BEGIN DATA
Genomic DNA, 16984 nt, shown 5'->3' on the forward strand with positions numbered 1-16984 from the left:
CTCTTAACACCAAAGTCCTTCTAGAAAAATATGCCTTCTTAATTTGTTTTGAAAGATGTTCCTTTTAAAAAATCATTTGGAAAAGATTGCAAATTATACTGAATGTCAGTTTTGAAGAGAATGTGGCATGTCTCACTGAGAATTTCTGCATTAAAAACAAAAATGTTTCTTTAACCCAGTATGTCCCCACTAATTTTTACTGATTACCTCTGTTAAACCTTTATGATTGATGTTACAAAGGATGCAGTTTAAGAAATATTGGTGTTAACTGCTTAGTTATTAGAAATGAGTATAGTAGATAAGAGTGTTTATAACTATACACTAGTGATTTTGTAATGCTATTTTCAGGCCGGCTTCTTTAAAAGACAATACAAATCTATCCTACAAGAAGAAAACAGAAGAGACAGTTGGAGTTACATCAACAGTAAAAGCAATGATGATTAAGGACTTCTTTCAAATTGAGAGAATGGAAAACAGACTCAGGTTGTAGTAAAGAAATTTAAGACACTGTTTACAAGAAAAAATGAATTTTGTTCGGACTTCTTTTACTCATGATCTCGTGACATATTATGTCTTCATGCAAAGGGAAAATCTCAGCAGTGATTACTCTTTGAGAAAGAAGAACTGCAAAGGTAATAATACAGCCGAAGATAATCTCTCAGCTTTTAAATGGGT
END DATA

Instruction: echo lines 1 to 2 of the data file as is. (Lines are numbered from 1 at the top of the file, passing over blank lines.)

Genomic DNA, 16984 nt, shown 5'->3' on the forward strand with positions numbered 1-16984 from the left:
CTCTTAACACCAAAGTCCTTCTAGAAAAATATGCCTTCTTAATTTGTTTTGAAAGATGTTCCTTTTAAAAAATCATTTGGAAAAGATTGCAAATTATACTGAATGTCAGTTTTGAAGAGAATGTGGCATGTCTCACTGAGAATTTCTGCATTAAAAACAAAAATGTTTCTTTAACCCAGTATGTCCCCACTAATTTTTACTGATTACCTCTGTTAAACCTTTATGATTGATGTTACAAAGGATGCAGTTTAAGAAATATTGGTGTTAACTGCTTAGTTATTAGAAATGAGTATAGTAGATAAGAGTGTTTATAACTATACACTAGTGATTTTGTAATGCTATTTTCAGGCCGGCTTCTTTAAAAGACAATACAAATCTATCCTACAAGAAGAAAACAGAAGAGACAGTTGGAGTTACATCAACAGTAAAAGCAATGATGATTAAGGACTTCTTTCAAATTGAGAGAATGGAAAACAGACTCAGGTTGTAGTAAAGAAATTTAAGACACTGTTTACAAGAAAAAATGAATTTTGTTCGGACTTCTTTTACTCATGATCTCGTGACATATTATGTCTTCATGCAAAGGGAAAATCTCAGCAGTGATTACTCTTTGAGAAAGAAGAACTGCAAAGGTAATAATACAGCCGAAGATAATCTCTCAGCTTTTAAATGGGT